All AEs occurring during and after participant’s involvement in the intervention and until the study completion will be recorded. The study team, surveyor and programme implementers will be trained to identify and report AEs. Using the AEs reporting form, the person in contact will inform the study team, who will then relay the information to the principal investigator and Data Safety Monitoring Board. AEs will be reviewed immediately and a decision will be made if the participant is to continue or cease participation in the study. If the adverse event is related and precludes the participant from continuing, they will be officially withdrawn from the study. If the adverse event is unrelated or a temporary condition, and the participant is medically cleared to remain or continue in the study, they will not be withdrawn. Expected SAE and UPRITSO must be reported to the DSRB. Table 2 describes the expected SAE and UPRITSO that will be monitored throughout the study.

Table 2

Expected SAE and UPIRTSO

Ethics and dissemination

Research ethics approval

This study is approved by the DSRB of National Healthcare Group, Singapore (protocol ID: 2020/01193, date of approval: 23 March 2021). The DSRB’s research policies are based on local and international ethical guidelines, including the Belmont Report, Declaration of Helsinki and Ministry of Health Singapore Code of Ethical Practice in Human Biomedical Research.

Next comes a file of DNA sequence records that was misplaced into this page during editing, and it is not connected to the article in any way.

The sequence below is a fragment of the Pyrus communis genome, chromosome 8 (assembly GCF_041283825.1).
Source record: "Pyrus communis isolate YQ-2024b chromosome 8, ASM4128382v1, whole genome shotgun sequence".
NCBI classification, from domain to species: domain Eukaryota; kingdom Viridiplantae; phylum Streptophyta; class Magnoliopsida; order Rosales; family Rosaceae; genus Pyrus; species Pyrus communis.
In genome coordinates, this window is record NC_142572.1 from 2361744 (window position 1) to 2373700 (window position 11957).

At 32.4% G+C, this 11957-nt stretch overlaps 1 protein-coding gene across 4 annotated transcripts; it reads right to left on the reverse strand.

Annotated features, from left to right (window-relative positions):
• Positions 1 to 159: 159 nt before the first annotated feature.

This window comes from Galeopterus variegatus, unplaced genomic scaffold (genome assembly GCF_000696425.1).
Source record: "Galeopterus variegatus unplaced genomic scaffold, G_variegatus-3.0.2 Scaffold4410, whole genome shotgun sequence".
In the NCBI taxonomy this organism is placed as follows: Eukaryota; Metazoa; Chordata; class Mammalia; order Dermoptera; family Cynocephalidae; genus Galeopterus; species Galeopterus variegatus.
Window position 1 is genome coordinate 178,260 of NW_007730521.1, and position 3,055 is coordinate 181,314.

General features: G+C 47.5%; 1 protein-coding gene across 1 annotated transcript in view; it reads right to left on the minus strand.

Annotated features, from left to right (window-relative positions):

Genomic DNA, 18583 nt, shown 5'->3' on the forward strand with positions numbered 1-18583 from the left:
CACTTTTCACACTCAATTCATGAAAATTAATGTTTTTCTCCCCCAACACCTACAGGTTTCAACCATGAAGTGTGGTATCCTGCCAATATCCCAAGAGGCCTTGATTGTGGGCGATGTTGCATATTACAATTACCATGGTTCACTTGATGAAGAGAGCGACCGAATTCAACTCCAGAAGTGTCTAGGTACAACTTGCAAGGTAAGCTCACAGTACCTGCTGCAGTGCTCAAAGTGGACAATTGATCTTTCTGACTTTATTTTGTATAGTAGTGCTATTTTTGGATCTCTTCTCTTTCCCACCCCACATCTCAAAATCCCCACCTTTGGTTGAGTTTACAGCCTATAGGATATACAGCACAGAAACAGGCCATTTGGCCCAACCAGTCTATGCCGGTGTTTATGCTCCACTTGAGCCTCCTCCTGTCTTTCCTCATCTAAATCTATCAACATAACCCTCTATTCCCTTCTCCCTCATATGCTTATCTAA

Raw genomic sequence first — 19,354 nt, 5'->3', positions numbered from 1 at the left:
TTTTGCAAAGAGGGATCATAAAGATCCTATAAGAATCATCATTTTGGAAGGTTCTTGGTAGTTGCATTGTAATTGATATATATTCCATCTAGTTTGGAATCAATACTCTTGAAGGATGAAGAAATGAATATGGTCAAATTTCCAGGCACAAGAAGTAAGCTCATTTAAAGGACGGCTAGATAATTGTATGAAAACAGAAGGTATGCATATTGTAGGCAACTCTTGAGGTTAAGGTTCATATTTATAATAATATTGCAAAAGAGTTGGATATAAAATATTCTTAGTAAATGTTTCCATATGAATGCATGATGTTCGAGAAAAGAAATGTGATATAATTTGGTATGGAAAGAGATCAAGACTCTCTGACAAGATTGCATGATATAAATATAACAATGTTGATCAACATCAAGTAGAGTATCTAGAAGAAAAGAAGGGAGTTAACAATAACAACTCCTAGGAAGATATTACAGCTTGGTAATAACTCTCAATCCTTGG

Protocol amendments

Protocol modifications that affect the study conduct, potential risk, benefit and safety of the participant will require a formal amendment of the protocol. Any amendments to the protocol described in this paper will be approved by the DSRB and agreed on by the Sponsor, National Medical Research Council, Ministry of Health Singapore.

Dissemination policy

The study team will submit a yearly progress report outlining the scientific progress and study results to the sponsor. A final report will be released to the sponsor within 3 months from the end of study period. We expect to disseminate study findings, methods and results in appropriate platforms, such as symposia, national, international or regional professional meetings or conferences, journal publication/s or newspapers. Publications arising from the study will be made publicly available no later than 12 months after the official date of publication. The copy of the publication will be deposited in the institution’s open access repository, in accordance to the applicable open access policy. We will follow the recommended guideline by International Committee of Medical Journal Editor in defining the role of authors and contributors for publication.

Data availability statement

All data relevant to the study are included in the article or uploaded as supplementary information.

Ethics statements

Patient consent for publication


Supplementary materials


  • PJT and MLG are joint first authors.